What is the human impact on coniferous forests?

1 Answer
Sep 11, 2017

Answer:

There are numerous, but the two that are likely most significant would be climate change and a century of battling forest fires.

Explanation:

Climate change has resulted in milder winters with a shorter duration - this results in a greater number of insects (ie. tent caterpillars and pine beetle are two prime examples) surviving and subsequent infestations increasing in both severity and area.
In British Columbia ~ 50% of lodgepole pine have been killed due to this beetle directly (and climate change indirectly). You can read more about the pine beetle and the lodgepole pine here.

Battling forest fires interferes with the natural process of forest succession. For example, the lodgepole pine has a lifespan of ~100 years, about every ~100 years there is a forest fire. The lodgepole pine will only germinate following a fire (the pine cones have a thick, spiny exterior that only open up to disperse seeds following a fire).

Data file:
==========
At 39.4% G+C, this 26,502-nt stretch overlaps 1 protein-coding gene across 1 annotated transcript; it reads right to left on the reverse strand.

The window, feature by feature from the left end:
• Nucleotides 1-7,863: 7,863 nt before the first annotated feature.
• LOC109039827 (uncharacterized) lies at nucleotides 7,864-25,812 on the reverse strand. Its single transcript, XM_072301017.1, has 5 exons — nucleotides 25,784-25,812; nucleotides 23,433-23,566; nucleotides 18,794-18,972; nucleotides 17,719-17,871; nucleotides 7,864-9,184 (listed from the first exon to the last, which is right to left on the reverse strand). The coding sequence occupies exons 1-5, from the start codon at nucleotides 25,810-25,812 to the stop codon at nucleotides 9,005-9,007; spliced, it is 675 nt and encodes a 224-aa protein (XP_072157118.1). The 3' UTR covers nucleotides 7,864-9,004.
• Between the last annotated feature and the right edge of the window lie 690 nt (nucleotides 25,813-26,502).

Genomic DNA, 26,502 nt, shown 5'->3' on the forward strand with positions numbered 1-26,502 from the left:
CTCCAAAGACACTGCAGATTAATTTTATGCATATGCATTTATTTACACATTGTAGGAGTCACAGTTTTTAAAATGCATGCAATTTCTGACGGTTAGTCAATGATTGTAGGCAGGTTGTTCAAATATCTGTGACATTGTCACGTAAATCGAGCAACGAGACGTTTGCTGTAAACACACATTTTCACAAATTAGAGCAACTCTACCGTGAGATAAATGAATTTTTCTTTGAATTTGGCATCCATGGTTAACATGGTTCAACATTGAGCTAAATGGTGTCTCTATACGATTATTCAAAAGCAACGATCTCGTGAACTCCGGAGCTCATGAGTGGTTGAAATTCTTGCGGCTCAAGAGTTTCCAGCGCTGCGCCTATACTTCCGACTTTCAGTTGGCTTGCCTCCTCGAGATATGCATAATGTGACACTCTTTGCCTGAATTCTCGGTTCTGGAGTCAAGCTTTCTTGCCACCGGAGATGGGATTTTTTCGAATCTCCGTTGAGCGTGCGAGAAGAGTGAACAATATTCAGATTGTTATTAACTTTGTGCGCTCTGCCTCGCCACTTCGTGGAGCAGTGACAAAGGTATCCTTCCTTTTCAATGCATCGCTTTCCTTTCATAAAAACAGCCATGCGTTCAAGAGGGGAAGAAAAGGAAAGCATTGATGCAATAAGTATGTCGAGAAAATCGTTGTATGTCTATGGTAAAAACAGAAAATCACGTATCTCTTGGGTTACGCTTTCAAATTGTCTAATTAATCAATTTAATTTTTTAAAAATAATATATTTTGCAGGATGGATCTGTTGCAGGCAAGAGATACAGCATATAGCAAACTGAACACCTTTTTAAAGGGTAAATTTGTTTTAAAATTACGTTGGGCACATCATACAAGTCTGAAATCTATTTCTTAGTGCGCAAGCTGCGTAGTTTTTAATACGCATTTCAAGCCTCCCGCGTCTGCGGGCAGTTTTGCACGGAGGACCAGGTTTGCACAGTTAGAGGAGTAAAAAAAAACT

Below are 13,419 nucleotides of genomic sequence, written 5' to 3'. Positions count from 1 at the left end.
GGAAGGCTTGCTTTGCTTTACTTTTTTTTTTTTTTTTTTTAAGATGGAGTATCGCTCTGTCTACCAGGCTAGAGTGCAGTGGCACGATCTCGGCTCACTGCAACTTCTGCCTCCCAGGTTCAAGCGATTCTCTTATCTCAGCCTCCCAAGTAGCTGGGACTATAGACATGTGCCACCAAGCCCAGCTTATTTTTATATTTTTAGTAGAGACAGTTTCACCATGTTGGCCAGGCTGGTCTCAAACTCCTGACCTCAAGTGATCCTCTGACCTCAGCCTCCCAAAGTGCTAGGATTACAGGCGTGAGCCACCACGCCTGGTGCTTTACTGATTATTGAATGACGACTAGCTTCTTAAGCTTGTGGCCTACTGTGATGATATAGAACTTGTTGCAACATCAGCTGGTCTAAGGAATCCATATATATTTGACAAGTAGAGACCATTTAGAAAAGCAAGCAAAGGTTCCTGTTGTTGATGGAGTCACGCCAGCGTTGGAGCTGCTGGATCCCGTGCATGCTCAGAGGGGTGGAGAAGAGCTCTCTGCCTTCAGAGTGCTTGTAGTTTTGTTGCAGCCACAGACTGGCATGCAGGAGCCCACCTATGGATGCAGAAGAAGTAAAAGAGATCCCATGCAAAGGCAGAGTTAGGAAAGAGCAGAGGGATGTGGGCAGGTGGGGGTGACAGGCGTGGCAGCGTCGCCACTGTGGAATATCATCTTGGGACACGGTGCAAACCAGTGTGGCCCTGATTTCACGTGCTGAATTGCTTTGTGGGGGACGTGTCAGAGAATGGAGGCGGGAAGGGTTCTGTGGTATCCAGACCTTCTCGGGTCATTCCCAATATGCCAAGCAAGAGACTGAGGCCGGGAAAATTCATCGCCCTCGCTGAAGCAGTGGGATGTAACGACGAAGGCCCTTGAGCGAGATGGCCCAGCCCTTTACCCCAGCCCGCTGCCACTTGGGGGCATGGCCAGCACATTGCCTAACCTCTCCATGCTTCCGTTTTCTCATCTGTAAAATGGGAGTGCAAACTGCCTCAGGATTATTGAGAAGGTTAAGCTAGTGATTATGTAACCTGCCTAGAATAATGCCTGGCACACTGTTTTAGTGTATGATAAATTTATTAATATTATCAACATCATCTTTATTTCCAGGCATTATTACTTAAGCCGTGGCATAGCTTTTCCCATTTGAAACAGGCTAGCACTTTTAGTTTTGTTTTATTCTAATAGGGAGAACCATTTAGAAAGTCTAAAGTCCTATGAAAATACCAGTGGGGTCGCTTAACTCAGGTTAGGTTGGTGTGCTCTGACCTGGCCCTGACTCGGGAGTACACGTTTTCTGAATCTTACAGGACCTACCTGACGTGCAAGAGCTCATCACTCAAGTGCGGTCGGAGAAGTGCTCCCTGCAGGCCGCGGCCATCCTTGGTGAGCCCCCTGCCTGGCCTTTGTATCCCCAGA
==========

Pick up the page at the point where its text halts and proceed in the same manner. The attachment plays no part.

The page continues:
Years of battling fires has prevented the natural renewal processes that sustain these great forests - there are a greater number of pests and pathogens and a large population of older trees unable to withstand the onslaught.

It is common to see "prescribed burns" where we intentionally set localized forest fires where we have previously interfered - this minimizes the potential for large, catastrophic forest fires in the future.